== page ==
Trans Canada Bearing & Machine began on King Street some 58 years ago under local ownership.
Since its founding in 1964, this business on King Street has served the agricultural community, even supplying some weekend emergency services in the key seasons of seedtime and harvest. Oilfield and other industrial needs have also relied upon this machinist business.
From its early days as a welding shop, local families have owned and operated the business, as recorded in Hometown Virden: pioneers and progress.
The repair business, later to include parts supplies, set down roots in 1964 when Grant and Sadie Norsworthy started Grant’s Welding & Machine at 373 King St. E.
The Davies family’s first footprint there was when Delnor and Brenda Davies purchased Grant’s Welding from the Norsworthy family in 1979.
By 1980, Murray Davies, fresh out of high school, moved to Virden to apprentice for his brother Delnor.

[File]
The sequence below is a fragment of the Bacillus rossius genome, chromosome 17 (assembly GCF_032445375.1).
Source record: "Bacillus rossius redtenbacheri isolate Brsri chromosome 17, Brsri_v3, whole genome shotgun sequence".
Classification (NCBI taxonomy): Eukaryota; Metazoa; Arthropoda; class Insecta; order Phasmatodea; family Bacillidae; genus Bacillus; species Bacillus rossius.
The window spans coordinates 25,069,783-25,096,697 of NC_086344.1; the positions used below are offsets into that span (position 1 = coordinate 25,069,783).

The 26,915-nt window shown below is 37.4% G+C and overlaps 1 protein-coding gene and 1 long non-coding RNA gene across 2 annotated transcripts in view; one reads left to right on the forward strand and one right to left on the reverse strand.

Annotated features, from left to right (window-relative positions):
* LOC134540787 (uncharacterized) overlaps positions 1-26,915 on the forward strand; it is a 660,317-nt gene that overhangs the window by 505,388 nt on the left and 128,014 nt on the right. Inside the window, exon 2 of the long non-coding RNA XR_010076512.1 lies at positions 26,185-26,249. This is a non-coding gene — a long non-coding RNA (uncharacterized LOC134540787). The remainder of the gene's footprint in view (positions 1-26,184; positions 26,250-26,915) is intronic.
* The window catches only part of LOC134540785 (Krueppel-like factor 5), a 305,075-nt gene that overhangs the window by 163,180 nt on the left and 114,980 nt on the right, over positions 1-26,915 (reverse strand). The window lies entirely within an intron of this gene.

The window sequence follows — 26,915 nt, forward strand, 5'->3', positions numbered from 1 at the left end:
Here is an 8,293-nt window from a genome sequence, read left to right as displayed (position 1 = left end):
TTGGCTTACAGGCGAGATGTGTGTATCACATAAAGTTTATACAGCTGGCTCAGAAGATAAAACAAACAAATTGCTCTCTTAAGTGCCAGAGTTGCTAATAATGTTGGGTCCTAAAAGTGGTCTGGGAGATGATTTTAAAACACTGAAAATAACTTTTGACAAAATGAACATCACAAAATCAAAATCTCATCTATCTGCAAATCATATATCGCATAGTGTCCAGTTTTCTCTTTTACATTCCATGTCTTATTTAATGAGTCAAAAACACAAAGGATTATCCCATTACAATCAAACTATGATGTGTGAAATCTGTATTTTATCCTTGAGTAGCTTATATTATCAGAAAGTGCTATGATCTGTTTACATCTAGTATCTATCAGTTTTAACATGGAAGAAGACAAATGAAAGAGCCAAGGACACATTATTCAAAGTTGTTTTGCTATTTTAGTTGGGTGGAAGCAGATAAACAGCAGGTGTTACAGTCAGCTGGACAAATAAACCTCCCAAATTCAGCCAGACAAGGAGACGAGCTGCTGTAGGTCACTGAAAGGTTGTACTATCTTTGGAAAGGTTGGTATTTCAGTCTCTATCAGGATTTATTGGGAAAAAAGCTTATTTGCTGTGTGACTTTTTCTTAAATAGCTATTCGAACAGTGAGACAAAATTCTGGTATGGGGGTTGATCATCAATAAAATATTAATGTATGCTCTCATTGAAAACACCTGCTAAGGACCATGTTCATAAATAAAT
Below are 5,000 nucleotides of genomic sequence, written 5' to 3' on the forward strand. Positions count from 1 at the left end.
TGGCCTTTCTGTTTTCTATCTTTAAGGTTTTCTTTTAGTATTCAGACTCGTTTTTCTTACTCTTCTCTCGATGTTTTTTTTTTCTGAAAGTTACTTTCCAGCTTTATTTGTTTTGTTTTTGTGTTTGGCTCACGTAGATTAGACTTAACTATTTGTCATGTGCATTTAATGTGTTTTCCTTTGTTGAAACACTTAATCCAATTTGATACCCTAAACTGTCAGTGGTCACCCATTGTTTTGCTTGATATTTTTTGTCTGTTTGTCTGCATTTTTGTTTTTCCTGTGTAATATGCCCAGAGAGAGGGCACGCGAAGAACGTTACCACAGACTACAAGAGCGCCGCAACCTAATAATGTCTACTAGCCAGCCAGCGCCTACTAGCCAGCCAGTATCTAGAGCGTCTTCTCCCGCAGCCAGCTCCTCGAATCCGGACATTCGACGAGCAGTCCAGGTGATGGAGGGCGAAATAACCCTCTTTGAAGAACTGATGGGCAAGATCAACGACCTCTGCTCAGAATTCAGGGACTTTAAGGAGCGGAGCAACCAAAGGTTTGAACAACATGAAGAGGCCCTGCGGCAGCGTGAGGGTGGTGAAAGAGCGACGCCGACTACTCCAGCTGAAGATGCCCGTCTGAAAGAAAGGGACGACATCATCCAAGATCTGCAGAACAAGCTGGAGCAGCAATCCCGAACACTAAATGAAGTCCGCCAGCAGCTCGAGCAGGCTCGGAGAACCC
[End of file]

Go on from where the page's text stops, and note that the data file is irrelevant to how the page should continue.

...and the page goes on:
At the time, Murray was in a four-year trades program at Red River College in Winnipeg to become a machinist. Each year he had two months of trade school instruction. The bulk of each year he apprenticed at the Virden shop.
Delnor was himself a machinist and he needed the help, so Murray’s employment there was a good fit for the brothers.
According to Hometown Virden, “In 1992, Murray and his brother Delnor made Grant’s Welding & Machine a partnership. An addition onto the building in 1996 gave needed space, as well as room for a new business venture.”
The new business, a partnership of John Critchlow, Delnor, and Murray, opened its doors in May 1996 as Trans Canada Bearing. Just months later, in November Murray bought John’s share of the business.
In 2005, Murray and Joyce Davies bought the business shares from Delnor and Brenda and the two aspects of the business, the machinist/welding shop and the parts department amalgamated under one business name: Trans Canada Bearing & Machine.
Murray and Joyce Davies have been sole owners, operating the business for 17 years until Jan. 1, 2022, when Trans Canada Bearing & Machine opened under new management.